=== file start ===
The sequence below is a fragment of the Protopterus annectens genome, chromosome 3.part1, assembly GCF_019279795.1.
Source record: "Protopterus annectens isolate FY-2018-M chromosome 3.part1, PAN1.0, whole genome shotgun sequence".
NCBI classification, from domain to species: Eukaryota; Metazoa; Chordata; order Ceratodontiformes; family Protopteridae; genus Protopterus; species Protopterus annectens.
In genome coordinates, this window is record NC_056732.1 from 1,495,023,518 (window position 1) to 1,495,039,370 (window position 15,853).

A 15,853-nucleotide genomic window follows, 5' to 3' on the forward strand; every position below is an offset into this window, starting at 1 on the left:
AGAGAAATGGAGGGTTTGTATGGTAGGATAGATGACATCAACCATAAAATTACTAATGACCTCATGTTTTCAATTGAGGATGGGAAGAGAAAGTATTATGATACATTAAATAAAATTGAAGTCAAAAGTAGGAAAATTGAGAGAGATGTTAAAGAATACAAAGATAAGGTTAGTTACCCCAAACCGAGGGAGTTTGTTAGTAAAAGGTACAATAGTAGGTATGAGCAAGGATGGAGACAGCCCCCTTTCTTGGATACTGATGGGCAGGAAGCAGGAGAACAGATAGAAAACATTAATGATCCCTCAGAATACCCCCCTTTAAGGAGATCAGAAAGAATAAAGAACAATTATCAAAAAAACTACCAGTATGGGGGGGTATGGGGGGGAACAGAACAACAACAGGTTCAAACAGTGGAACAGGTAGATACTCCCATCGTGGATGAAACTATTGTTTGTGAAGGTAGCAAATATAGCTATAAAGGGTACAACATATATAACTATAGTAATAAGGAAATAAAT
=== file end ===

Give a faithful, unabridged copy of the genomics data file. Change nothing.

The sequence below is a fragment of the Protopterus annectens genome, chromosome 3.part1, assembly GCF_019279795.1.
Source record: "Protopterus annectens isolate FY-2018-M chromosome 3.part1, PAN1.0, whole genome shotgun sequence".
NCBI classification, from domain to species: Eukaryota; Metazoa; Chordata; order Ceratodontiformes; family Protopteridae; genus Protopterus; species Protopterus annectens.
In genome coordinates, this window is record NC_056732.1 from 1,495,023,518 (window position 1) to 1,495,039,370 (window position 15,853).

A 15,853-nucleotide genomic window follows, 5' to 3' on the forward strand; every position below is an offset into this window, starting at 1 on the left:
AGAGAAATGGAGGGTTTGTATGGTAGGATAGATGACATCAACCATAAAATTACTAATGACCTCATGTTTTCAATTGAGGATGGGAAGAGAAAGTATTATGATACATTAAATAAAATTGAAGTCAAAAGTAGGAAAATTGAGAGAGATGTTAAAGAATACAAAGATAAGGTTAGTTACCCCAAACCGAGGGAGTTTGTTAGTAAAAGGTACAATAGTAGGTATGAGCAAGGATGGAGACAGCCCCCTTTCTTGGATACTGATGGGCAGGAAGCAGGAGAACAGATAGAAAACATTAATGATCCCTCAGAATACCCCCCTTTAAGGAGATCAGAAAGAATAAAGAACAATTATCAAAAAAACTACCAGTATGGGGGGGTATGGGGGGGAACAGAACAACAACAGGTTCAAACAGTGGAACAGGTAGATACTCCCATCGTGGATGAAACTATTGTTTGTGAAGGTAGCAAATATAGCTATAAAGGGTACAACATATATAACTATAGTAATAAGGAAATAAAT